Seniorlink Blog

Coping with Sundowning and Other Challenging Dementia Behaviors

This post was contributed by Michelle Seitzer, a freelance writer who has specialized in elder care content for eight years and prior to writing, worked in the field for more than a decade.

sundowningEvery day when the sun went down, Mrs. Smith* had a panic attack. Growing up as the oldest child in a family whose parents both worked, getting her younger siblings off the bus and safely home was her responsibility. And every day, when the sun went down outside the windows of a suburban Philadelphia memory care community, she went back to that time in her mind. She grew agitated, worried, and anxious because she was not where she needed to be. She would nearly hyperventilate—her ragged breaths short and shallow—and tears would fill her fearful eyes as she thought of her brothers and sisters coming home to an empty house.

She was sundowning.

Eventually, the nurse would give her a small dose of a mild anti-anxiety medication to help her relax and breathe more easily.

What Is Sundowning?

Mrs. Smith wasn’t the only resident in that dementia care unit who suffered from sundowning, but her daily episodes represented a classic case of the phenomenon that affects many persons with Alzheimer’s and dementia.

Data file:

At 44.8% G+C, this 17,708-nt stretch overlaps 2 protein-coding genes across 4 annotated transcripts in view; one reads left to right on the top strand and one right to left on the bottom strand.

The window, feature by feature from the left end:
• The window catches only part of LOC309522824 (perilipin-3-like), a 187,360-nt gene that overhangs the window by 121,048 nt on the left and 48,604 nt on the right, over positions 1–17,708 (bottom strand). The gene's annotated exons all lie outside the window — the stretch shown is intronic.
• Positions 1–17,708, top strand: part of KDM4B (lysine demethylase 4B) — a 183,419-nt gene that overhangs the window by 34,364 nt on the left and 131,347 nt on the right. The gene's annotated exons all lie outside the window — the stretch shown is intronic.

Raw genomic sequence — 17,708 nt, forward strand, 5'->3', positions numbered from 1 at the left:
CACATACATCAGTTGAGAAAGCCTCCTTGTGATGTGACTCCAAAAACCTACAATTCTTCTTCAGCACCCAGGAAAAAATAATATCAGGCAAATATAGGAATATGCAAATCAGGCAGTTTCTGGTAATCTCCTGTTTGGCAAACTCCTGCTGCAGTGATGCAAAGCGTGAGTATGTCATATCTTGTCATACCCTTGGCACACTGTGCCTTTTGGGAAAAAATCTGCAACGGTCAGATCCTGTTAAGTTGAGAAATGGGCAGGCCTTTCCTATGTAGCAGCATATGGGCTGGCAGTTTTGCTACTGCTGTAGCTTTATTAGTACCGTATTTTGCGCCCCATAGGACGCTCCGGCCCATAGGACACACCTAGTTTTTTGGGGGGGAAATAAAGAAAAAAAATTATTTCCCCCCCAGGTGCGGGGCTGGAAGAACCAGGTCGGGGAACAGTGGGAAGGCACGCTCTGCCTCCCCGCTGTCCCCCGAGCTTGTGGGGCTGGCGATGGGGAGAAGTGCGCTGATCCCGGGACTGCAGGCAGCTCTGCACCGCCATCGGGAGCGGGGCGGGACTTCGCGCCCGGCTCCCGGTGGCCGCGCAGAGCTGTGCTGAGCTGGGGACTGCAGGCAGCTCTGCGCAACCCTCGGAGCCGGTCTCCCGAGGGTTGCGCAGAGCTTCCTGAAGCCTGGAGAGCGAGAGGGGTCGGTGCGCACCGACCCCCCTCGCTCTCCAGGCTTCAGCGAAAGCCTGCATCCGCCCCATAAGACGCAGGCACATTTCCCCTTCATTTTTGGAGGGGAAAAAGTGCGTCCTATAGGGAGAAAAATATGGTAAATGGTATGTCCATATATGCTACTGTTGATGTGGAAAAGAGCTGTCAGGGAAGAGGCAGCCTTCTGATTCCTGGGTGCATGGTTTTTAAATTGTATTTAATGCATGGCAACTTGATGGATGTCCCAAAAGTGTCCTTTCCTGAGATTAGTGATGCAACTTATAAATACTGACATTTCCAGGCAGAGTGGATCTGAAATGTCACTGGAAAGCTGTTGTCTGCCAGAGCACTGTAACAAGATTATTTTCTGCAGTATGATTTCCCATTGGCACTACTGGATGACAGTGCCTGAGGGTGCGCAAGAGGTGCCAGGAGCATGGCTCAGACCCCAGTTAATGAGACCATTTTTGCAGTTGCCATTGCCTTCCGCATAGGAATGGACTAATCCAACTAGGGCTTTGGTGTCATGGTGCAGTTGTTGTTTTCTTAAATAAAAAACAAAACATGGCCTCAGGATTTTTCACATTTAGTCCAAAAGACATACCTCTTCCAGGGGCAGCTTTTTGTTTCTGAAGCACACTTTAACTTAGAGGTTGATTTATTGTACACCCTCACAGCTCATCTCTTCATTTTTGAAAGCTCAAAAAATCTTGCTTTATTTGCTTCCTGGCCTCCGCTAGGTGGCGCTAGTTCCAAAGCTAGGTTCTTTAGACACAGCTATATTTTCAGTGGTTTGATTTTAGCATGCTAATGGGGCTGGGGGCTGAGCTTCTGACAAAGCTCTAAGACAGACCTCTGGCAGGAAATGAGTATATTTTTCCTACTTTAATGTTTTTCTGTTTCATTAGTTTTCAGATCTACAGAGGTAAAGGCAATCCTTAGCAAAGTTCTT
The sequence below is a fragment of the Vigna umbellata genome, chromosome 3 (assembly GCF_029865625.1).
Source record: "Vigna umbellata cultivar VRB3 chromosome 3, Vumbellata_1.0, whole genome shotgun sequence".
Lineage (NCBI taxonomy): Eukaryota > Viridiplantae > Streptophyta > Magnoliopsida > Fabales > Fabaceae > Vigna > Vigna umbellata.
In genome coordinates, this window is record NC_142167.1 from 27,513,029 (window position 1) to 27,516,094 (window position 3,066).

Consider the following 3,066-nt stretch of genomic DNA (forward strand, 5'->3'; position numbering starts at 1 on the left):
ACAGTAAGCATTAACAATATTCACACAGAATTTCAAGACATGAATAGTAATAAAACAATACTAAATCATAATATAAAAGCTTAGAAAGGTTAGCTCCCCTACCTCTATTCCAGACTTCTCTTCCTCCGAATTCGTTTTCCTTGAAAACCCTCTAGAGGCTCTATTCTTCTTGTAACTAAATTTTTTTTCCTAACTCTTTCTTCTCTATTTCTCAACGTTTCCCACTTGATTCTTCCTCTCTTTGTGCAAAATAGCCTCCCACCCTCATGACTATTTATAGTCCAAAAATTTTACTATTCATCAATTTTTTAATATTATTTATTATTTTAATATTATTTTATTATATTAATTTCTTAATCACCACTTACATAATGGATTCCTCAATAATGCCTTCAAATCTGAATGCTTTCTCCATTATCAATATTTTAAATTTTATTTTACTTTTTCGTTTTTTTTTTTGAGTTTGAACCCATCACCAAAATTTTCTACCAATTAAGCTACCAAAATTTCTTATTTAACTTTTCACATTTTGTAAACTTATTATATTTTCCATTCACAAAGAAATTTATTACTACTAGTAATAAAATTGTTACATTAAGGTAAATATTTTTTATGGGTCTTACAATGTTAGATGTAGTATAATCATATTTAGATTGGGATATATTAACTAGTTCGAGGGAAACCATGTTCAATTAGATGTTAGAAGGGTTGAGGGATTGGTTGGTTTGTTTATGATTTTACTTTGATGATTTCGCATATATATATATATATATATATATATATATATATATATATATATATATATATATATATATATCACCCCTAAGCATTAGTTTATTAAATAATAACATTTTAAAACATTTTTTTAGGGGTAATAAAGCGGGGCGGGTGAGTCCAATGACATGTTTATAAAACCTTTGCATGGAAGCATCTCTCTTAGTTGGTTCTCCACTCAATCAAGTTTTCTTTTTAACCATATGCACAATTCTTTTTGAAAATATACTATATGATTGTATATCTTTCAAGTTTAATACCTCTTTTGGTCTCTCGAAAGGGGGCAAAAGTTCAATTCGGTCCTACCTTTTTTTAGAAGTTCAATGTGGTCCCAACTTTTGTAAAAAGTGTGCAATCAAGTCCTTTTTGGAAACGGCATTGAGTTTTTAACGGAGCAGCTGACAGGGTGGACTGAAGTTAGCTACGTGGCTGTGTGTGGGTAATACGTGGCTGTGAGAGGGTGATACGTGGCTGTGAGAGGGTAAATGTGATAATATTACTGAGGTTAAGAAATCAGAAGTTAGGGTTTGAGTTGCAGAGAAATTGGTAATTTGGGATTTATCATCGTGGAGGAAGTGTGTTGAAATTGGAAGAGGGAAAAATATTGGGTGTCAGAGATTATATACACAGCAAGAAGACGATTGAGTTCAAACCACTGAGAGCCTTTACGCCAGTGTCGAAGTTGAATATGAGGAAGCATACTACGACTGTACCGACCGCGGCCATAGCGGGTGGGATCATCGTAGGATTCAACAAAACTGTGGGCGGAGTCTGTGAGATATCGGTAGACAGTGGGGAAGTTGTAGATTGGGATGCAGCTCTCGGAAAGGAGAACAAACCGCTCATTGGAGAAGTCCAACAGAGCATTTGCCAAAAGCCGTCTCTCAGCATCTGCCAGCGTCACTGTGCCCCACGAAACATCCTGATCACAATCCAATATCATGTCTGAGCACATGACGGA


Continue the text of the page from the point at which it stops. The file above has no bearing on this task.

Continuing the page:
“For some people with Alzheimer’s disease, late afternoon or early evening can be a difficult time of day. They might experience increased confusion or anxiety, and/or restlessness that could include pacing, wandering or yelling,” says Linda Abbitt, a family caregiver and writer who specializes in eldercare and healthy aging. Abbitt was also a co-facilitator of an Alzheimer’s Association family caregivers support group and the Director of Resident and Family Services for Irvine Cottages, a residential care facility where she observed and helped with residents who were sundowning.

Stress and Sundowning

Chris Ebell, a dementia care consultant and lead trainer with Dementia Care Specialists, says some communities would keep their lights on all day to avoid the dramatic shift of day to night. But Ebell believes there’s more to the story when it comes to sundowning and other difficult dementia behaviors like wandering, aggression, paranoia, or depression.

People with dementia are actually experiencing stress throughout the day (i.e. overstimulation, boredom, pain, hunger, and other unmet needs), says Ebell, and these stressors compound, building up to—and often erupting—at dusk.

To that end, the Progressively Lowered Stress Threshold (PLST) model guides Ebell and her Dementia Care Specialists colleagues when equipping caregivers to better support persons with dementia. They look at the many internal and external stress inducers (fatigue, feelings of insecurity, noise overload, environmental distractions, or an impatient caregiver) which are likely “at the root of behavioral disturbances like hitting, resisting care, yelling, anxiousness, pacing, and sundowning.”